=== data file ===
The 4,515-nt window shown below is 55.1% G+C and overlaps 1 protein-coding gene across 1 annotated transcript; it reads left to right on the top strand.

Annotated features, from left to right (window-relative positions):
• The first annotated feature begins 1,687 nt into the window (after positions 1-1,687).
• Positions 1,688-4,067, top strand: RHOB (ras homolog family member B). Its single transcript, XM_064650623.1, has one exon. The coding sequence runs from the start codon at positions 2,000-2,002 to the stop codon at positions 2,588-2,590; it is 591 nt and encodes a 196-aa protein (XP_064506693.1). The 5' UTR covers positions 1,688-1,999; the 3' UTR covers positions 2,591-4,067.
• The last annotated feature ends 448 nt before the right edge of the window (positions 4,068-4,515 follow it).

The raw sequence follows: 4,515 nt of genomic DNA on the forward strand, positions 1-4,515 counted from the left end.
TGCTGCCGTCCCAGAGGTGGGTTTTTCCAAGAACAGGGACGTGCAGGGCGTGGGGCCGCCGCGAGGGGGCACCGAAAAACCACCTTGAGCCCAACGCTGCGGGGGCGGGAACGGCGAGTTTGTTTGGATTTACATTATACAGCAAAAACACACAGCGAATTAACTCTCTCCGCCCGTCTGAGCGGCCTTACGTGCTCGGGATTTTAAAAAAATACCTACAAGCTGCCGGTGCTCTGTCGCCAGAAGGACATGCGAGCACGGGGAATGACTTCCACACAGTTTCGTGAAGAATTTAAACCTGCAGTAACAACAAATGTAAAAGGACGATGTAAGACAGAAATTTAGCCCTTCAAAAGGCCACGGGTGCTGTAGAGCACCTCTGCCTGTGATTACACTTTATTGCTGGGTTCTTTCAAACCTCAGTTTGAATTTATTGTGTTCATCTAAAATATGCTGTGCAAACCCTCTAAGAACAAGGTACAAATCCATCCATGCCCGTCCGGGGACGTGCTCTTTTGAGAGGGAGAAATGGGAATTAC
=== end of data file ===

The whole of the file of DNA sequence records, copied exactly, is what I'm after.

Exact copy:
The 4,515-nt window shown below is 55.1% G+C and overlaps 1 protein-coding gene across 1 annotated transcript; it reads left to right on the top strand.

Annotated features, from left to right (window-relative positions):
• The first annotated feature begins 1,687 nt into the window (after positions 1-1,687).
• Positions 1,688-4,067, top strand: RHOB (ras homolog family member B). Its single transcript, XM_064650623.1, has one exon. The coding sequence runs from the start codon at positions 2,000-2,002 to the stop codon at positions 2,588-2,590; it is 591 nt and encodes a 196-aa protein (XP_064506693.1). The 5' UTR covers positions 1,688-1,999; the 3' UTR covers positions 2,591-4,067.
• The last annotated feature ends 448 nt before the right edge of the window (positions 4,068-4,515 follow it).

The raw sequence follows: 4,515 nt of genomic DNA on the forward strand, positions 1-4,515 counted from the left end.
TGCTGCCGTCCCAGAGGTGGGTTTTTCCAAGAACAGGGACGTGCAGGGCGTGGGGCCGCCGCGAGGGGGCACCGAAAAACCACCTTGAGCCCAACGCTGCGGGGGCGGGAACGGCGAGTTTGTTTGGATTTACATTATACAGCAAAAACACACAGCGAATTAACTCTCTCCGCCCGTCTGAGCGGCCTTACGTGCTCGGGATTTTAAAAAAATACCTACAAGCTGCCGGTGCTCTGTCGCCAGAAGGACATGCGAGCACGGGGAATGACTTCCACACAGTTTCGTGAAGAATTTAAACCTGCAGTAACAACAAATGTAAAAGGACGATGTAAGACAGAAATTTAGCCCTTCAAAAGGCCACGGGTGCTGTAGAGCACCTCTGCCTGTGATTACACTTTATTGCTGGGTTCTTTCAAACCTCAGTTTGAATTTATTGTGTTCATCTAAAATATGCTGTGCAAACCCTCTAAGAACAAGGTACAAATCCATCCATGCCCGTCCGGGGACGTGCTCTTTTGAGAGGGAGAAATGGGAATTAC